EAVESDROPPING IN HOUSTON

Overheard: Houston experts weigh in on the future of the Space City

The panel of experts discussed the Space City's history — but also its future as a leader in space exploration. Photo courtesy of SpaceCom

Houston's been known as the Space City for about 50 years since "Houston" was the first word spoken from the surface of the moon. But whether or not that nickname will continue to stick was up for debate at a 2019 SpaceCom panel on November 21.

The panel, entitled "Regional Benefits of a Commercial Space Economy: Case Study Houston," the panelists set out to discuss the city's rich history of space exploration, as well as to answer the question of where Houston's space industry is headed.

"We could ask that question in a passive way, but my preference is that here in Houston we ask the question now, answer it, and be very proactive and deliberate about making sure we get the outcome that we want," says Vernon McDonald, senior vice president at KBR and moderator of the discussion.

If you missed the enlightening discussion, here are a few takeaways from the panelists.

"Houston is in this great position to be this beacon to lead entrepreneurs and inspire other regions to explore further."

Rick Jenet, director of the Center for Advanced Radio Astronomy. Jenet, who is based in Brownsville, Texas, is working to develop a vibrant commercial space hub in South Texas. In a lot of ways, the area looks to Houston's history for its development, he says.

"We built a community of engineers and scientists and a workforce that's all vested in the outcome of the human space flight program."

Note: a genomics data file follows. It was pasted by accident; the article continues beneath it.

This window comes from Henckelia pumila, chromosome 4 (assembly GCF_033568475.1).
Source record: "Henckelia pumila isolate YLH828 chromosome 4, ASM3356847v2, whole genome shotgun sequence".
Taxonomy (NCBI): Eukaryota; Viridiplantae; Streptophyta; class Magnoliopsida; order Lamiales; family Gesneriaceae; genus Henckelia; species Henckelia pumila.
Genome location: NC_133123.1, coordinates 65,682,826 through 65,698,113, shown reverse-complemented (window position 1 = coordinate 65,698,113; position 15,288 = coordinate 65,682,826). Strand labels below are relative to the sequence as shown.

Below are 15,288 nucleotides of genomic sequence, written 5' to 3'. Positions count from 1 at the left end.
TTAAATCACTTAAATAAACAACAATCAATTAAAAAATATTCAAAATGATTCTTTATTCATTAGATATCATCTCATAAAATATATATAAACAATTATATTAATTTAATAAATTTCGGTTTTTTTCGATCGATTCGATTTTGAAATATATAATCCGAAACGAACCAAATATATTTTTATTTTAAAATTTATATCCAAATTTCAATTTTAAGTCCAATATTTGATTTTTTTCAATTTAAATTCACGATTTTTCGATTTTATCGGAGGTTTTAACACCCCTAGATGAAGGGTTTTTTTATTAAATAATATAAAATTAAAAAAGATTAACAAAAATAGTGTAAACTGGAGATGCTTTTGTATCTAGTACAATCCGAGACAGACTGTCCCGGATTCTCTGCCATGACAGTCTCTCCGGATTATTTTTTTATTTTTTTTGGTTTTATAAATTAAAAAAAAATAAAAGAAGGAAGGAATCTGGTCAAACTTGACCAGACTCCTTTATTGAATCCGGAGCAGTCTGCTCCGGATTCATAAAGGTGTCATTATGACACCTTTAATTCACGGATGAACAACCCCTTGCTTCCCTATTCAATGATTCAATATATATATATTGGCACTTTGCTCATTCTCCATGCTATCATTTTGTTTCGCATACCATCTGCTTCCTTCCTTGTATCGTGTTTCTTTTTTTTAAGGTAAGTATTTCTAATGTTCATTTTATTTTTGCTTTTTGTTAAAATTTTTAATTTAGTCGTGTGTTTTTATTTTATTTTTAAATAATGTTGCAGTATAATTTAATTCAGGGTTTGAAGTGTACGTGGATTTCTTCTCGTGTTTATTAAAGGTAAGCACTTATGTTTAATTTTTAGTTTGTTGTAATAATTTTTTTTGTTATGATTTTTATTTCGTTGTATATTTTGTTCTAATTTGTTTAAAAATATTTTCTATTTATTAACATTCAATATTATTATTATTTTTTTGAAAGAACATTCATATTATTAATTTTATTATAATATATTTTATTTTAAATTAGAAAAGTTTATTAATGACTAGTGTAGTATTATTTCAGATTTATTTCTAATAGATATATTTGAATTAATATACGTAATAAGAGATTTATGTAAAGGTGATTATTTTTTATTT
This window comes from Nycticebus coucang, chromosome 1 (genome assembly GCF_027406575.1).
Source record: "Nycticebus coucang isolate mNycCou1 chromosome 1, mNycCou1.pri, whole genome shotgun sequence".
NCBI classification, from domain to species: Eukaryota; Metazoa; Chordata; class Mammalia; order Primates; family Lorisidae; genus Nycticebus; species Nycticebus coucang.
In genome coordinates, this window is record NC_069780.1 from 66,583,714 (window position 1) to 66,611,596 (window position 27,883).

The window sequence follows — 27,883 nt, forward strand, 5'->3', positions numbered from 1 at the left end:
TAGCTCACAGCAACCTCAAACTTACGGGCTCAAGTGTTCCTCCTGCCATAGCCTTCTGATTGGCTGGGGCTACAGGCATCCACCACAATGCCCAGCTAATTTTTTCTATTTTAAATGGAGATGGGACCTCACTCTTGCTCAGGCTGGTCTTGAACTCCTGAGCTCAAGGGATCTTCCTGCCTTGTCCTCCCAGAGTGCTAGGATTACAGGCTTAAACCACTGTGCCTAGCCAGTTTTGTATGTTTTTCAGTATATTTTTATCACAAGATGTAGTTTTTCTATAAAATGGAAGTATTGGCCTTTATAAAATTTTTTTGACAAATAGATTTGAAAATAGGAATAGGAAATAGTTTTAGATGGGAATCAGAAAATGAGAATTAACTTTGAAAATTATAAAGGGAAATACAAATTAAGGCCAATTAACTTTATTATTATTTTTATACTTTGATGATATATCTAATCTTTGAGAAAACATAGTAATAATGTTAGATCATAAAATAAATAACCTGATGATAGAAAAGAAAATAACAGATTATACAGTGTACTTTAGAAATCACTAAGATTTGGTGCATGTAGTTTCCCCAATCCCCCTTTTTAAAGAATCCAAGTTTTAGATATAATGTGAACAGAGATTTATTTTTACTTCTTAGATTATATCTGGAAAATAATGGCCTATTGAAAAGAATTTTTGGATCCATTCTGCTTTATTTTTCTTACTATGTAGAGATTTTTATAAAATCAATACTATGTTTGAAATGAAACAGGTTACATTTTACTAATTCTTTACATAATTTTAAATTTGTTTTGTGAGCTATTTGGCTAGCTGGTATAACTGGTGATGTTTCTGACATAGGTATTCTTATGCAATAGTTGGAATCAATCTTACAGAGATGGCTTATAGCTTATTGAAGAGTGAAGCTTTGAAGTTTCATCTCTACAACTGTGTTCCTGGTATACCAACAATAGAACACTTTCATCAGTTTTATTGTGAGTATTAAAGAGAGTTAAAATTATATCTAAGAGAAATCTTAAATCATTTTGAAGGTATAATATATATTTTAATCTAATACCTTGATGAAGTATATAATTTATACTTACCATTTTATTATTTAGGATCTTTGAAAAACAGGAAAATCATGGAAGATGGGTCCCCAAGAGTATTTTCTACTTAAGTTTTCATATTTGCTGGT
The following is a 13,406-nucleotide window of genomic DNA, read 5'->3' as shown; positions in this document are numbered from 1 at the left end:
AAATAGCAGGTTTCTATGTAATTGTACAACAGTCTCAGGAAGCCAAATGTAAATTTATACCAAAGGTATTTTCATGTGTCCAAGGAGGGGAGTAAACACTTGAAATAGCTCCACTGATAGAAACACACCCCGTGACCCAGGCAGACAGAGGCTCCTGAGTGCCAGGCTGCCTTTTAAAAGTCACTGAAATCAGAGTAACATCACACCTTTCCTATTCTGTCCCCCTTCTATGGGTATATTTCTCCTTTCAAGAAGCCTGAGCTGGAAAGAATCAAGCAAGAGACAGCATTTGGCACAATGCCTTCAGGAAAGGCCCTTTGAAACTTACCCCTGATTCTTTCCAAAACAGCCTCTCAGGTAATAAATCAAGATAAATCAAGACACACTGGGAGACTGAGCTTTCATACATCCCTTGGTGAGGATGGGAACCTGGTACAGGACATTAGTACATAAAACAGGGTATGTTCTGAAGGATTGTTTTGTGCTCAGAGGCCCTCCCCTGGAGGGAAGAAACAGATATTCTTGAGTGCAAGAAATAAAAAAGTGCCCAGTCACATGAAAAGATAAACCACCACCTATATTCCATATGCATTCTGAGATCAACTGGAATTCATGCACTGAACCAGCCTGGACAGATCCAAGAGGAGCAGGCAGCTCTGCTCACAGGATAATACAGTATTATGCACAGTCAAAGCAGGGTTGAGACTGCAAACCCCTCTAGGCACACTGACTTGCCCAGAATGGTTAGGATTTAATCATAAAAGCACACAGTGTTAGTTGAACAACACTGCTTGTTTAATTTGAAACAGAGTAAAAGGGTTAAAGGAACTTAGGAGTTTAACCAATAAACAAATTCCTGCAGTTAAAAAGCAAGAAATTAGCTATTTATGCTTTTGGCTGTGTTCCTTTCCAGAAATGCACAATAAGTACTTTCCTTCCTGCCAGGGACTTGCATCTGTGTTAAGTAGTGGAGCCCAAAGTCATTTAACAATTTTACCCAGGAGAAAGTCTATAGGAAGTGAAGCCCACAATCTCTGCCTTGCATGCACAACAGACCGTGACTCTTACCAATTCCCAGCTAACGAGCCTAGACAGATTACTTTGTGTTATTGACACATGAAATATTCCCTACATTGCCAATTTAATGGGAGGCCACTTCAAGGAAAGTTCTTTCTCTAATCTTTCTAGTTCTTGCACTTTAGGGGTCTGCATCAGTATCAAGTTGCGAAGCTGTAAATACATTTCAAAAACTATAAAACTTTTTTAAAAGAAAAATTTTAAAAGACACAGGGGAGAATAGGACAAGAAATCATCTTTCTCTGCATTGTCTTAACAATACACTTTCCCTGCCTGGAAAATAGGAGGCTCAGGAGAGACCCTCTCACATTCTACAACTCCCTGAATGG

Steve Altemus, president and CEO of Intuitive Machines. The creation of the Johnson Space Center developed generations within the community of scientists and engineers, but, moving forward, Houston has to be intentional about building its talent base. "I'm very passionate about doing that here in Houston," Altemus adds.

"There's a beacon of hope for our community if we can organize around it and attract commercial business here to keep this city the Space City, but redefine ourselves as a commercial space hub."

Altemus says, adding that it's going to take further development, talent, and funds — like what's happening at the Houston Spaceport — to make this transition.

"Over the years, Houston took space for granted. Houston started to focus on the bigger industries that brought in funding and jobs."

Steven Gonzalez, technology transfer strategist at NASA's Johnson Space Center. At the risk of being unpopular, Gonzalez mentions that the city's attention has been diverted from space exploration. However, he adds, there are new initiatives from the Greater Houston Partnership and Houston First that are picking up the slack.

"The answers to Houston delivering on its potential is going to be collaborations — how well we collaborate."

Harvin Moore, president at Houston Exponential. Houston is collaborative, and the city needs to make sure its resources are inclusive as commercial space develops in town.

"I'd like to say that Houston is the birthplace of human space flight, and in 50 years, I'd like to see the city be the leader and the point of the spirit for human exploration internationally and commercially out in mars and beyond.

Altemus responds when asked about the Space City's next 50 years.

"I think what Houston will be most proud of in 50 years is that we played an extremely important role in shaping how Texas leads the world in commercial space exploration."

Jenet, who mentions that there's space exploration innovation happening statewide.

"When you think about what [leading space exploration] company will be here fifty years from now, I don't think it's been created yet. But I would like that company to be here in Houston."

Gonzalez says, adding that the first trillionaire is likely to make his or her fortune in the space industry, and he wants that money here in Houston.

"A lot of our future is not going to be based on what huge companies or government are doing but much more about entrepreneurs."